Approaching the Target

If you want to add a fabulous new “life hack” to your repertoire, here it is: how you identify what you want doesn’t have to be how you seek what you want.

Here’s a classic example, and you may even have done this – you go to some sort of home goods store. You browse all the items, examining them with your many senses. You do more than look; you touch. You feel the heft of them, you look at their real size, etc. Then, after you’ve decided what you want, you go home and order that item on Amazon for a third of the price.

(By the way, if you’ve never done that, it’s a decent way to shop. You save money and avoid impulse buying by giving yourself a cool-down.)

In the store, you were identifying your target. You were figuring out what you wanted. But you weren’t using that same method to obtain what you wanted.

Here’s another example, one that it’s less likely that you’ve done but that is incredibly powerful – you go onto a job board to scout out potential open roles. You find some roles that look relevant at companies you find interesting. Then, you do not apply there. Instead, you find some other (less crowded, more human) way to approach the people at that company, and you get a job.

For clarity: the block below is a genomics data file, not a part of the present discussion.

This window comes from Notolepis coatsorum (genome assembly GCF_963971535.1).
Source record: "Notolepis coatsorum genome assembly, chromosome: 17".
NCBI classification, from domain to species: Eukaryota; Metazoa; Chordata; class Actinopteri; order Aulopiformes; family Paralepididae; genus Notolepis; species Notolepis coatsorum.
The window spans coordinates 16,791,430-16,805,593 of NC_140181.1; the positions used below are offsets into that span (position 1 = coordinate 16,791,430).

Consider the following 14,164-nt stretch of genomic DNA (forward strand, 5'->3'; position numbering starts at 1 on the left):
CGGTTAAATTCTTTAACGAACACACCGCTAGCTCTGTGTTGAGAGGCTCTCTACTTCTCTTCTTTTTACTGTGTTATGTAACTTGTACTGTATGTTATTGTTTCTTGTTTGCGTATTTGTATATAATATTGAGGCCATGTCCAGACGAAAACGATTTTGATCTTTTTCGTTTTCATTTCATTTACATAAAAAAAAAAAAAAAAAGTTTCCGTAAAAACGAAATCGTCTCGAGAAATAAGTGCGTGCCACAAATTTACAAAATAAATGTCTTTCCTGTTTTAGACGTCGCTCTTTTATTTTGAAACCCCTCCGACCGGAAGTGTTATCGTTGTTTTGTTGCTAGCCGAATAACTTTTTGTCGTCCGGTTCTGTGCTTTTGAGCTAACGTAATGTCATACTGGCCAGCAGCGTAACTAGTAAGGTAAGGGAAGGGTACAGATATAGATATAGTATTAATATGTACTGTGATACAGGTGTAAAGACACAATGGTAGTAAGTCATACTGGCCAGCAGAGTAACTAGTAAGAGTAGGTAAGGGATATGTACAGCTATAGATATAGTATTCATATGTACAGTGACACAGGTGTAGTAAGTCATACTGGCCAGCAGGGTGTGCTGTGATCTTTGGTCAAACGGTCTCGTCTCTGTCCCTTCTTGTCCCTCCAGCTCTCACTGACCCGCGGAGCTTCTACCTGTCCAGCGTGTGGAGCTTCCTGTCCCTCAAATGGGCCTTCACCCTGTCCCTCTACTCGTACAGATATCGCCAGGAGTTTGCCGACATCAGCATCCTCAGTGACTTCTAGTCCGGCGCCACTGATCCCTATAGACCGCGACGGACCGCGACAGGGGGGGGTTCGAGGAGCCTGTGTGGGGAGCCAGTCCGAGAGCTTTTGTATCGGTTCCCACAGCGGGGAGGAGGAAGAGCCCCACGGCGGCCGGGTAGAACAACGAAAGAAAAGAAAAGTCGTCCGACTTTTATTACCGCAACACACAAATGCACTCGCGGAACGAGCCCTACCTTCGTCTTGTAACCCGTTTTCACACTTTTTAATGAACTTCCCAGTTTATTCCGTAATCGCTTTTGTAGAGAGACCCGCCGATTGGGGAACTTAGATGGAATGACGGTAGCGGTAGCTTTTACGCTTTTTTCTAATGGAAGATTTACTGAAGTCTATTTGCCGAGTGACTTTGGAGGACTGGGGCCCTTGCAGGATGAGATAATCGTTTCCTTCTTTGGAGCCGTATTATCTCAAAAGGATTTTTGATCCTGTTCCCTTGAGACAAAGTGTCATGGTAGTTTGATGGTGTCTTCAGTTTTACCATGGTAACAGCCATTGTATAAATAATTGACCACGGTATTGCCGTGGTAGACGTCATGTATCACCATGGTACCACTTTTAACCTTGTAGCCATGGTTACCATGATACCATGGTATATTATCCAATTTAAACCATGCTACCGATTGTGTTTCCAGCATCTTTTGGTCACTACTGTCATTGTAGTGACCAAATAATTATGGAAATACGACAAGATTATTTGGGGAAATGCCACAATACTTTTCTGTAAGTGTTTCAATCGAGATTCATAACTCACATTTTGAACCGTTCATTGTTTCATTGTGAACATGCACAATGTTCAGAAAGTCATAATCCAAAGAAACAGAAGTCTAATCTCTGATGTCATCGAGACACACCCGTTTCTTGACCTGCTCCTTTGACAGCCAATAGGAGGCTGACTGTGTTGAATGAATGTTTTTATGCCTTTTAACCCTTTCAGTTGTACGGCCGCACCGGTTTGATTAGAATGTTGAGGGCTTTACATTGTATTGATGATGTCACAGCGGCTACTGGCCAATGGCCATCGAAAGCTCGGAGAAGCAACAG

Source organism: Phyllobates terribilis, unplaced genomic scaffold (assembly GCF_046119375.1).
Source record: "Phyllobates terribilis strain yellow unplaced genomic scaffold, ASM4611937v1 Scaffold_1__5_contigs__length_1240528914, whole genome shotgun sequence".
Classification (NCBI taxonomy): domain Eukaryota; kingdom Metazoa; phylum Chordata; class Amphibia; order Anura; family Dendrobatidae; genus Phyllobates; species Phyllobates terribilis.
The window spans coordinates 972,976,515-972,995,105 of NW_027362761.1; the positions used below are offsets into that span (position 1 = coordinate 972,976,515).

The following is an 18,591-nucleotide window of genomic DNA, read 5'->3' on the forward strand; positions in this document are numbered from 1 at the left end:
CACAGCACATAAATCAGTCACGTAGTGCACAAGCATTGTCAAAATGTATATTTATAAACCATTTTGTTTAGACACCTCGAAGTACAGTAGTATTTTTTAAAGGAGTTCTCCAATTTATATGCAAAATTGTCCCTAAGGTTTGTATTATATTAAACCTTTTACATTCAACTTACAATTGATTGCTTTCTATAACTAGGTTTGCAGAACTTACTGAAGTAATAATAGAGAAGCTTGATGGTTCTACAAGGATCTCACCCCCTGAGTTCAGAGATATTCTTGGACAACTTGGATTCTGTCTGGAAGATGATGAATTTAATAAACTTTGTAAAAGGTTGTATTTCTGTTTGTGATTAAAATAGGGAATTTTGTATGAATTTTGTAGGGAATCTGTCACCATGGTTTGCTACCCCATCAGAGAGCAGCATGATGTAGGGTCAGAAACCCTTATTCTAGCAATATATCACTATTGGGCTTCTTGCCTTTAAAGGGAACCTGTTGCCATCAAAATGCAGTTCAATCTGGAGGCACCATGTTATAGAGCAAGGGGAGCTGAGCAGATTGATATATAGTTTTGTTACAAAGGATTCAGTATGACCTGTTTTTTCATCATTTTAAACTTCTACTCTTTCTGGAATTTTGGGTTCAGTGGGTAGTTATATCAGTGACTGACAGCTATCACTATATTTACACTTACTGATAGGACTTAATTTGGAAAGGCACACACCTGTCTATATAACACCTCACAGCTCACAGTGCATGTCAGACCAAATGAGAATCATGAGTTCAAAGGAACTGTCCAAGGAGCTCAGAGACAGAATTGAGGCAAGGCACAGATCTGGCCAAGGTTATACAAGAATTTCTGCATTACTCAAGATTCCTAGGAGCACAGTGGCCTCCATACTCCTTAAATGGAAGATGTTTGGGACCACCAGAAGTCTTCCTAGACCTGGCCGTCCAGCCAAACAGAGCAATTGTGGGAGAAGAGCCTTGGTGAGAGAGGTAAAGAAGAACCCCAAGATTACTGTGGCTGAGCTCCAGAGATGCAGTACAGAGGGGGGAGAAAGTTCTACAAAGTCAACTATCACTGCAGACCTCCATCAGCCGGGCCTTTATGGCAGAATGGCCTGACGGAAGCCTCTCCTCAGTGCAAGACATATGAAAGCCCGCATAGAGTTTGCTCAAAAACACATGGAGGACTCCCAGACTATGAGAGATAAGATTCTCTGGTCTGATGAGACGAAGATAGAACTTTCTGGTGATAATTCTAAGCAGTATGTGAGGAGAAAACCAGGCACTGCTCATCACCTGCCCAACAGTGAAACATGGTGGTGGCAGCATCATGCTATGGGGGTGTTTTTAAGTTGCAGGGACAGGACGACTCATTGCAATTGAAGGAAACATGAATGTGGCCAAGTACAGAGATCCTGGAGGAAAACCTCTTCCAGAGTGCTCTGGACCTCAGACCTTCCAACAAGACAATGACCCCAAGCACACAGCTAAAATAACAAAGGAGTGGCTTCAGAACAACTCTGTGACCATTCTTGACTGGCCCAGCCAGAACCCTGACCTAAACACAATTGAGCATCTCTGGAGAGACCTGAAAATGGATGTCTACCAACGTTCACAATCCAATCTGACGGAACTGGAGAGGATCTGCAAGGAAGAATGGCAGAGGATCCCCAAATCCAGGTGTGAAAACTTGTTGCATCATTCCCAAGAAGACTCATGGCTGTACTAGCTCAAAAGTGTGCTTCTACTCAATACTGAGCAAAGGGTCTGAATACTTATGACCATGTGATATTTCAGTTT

Why does this work? Because the tools we use to identify things, the aggregators and the superstores, then get crowded by people on all sides of the transaction who use that crowd to increase the transaction costs in all directions, whether intentionally or unintentionally. Job boards have more filters just as big box superstores have higher prices. If you want to avoid those transaction costs, figure out what you want, but then go find the back door.

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